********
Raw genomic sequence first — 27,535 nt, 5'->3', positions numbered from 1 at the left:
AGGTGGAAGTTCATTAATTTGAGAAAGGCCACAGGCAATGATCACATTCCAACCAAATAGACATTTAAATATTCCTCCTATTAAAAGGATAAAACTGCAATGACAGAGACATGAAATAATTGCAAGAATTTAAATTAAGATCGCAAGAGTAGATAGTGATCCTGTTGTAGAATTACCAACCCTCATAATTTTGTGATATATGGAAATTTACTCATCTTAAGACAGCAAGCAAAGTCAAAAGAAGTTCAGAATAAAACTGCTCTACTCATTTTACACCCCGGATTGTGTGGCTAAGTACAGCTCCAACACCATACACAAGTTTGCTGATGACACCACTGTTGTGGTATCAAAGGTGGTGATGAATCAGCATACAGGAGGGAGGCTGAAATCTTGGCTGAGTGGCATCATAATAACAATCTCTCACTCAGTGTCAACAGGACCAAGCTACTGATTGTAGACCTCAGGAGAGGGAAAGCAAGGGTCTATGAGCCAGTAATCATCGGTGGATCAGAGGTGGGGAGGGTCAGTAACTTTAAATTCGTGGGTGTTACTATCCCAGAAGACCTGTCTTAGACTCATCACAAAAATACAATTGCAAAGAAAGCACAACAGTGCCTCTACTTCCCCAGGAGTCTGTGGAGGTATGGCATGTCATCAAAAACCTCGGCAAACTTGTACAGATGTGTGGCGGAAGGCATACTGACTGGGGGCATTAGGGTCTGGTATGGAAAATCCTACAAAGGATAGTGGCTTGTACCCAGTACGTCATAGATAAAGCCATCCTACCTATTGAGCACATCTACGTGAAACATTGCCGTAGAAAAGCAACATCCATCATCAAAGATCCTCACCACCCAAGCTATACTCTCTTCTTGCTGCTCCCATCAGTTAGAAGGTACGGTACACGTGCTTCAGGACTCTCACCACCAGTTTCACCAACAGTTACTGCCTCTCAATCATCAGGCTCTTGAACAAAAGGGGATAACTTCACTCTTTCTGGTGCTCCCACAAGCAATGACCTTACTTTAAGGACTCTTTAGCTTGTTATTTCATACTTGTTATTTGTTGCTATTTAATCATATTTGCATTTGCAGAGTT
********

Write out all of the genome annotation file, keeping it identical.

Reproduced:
Raw genomic sequence first — 27,535 nt, 5'->3', positions numbered from 1 at the left:
AGGTGGAAGTTCATTAATTTGAGAAAGGCCACAGGCAATGATCACATTCCAACCAAATAGACATTTAAATATTCCTCCTATTAAAAGGATAAAACTGCAATGACAGAGACATGAAATAATTGCAAGAATTTAAATTAAGATCGCAAGAGTAGATAGTGATCCTGTTGTAGAATTACCAACCCTCATAATTTTGTGATATATGGAAATTTACTCATCTTAAGACAGCAAGCAAAGTCAAAAGAAGTTCAGAATAAAACTGCTCTACTCATTTTACACCCCGGATTGTGTGGCTAAGTACAGCTCCAACACCATACACAAGTTTGCTGATGACACCACTGTTGTGGTATCAAAGGTGGTGATGAATCAGCATACAGGAGGGAGGCTGAAATCTTGGCTGAGTGGCATCATAATAACAATCTCTCACTCAGTGTCAACAGGACCAAGCTACTGATTGTAGACCTCAGGAGAGGGAAAGCAAGGGTCTATGAGCCAGTAATCATCGGTGGATCAGAGGTGGGGAGGGTCAGTAACTTTAAATTCGTGGGTGTTACTATCCCAGAAGACCTGTCTTAGACTCATCACAAAAATACAATTGCAAAGAAAGCACAACAGTGCCTCTACTTCCCCAGGAGTCTGTGGAGGTATGGCATGTCATCAAAAACCTCGGCAAACTTGTACAGATGTGTGGCGGAAGGCATACTGACTGGGGGCATTAGGGTCTGGTATGGAAAATCCTACAAAGGATAGTGGCTTGTACCCAGTACGTCATAGATAAAGCCATCCTACCTATTGAGCACATCTACGTGAAACATTGCCGTAGAAAAGCAACATCCATCATCAAAGATCCTCACCACCCAAGCTATACTCTCTTCTTGCTGCTCCCATCAGTTAGAAGGTACGGTACACGTGCTTCAGGACTCTCACCACCAGTTTCACCAACAGTTACTGCCTCTCAATCATCAGGCTCTTGAACAAAAGGGGATAACTTCACTCTTTCTGGTGCTCCCACAAGCAATGACCTTACTTTAAGGACTCTTTAGCTTGTTATTTCATACTTGTTATTTGTTGCTATTTAATCATATTTGCATTTGCAGAGTT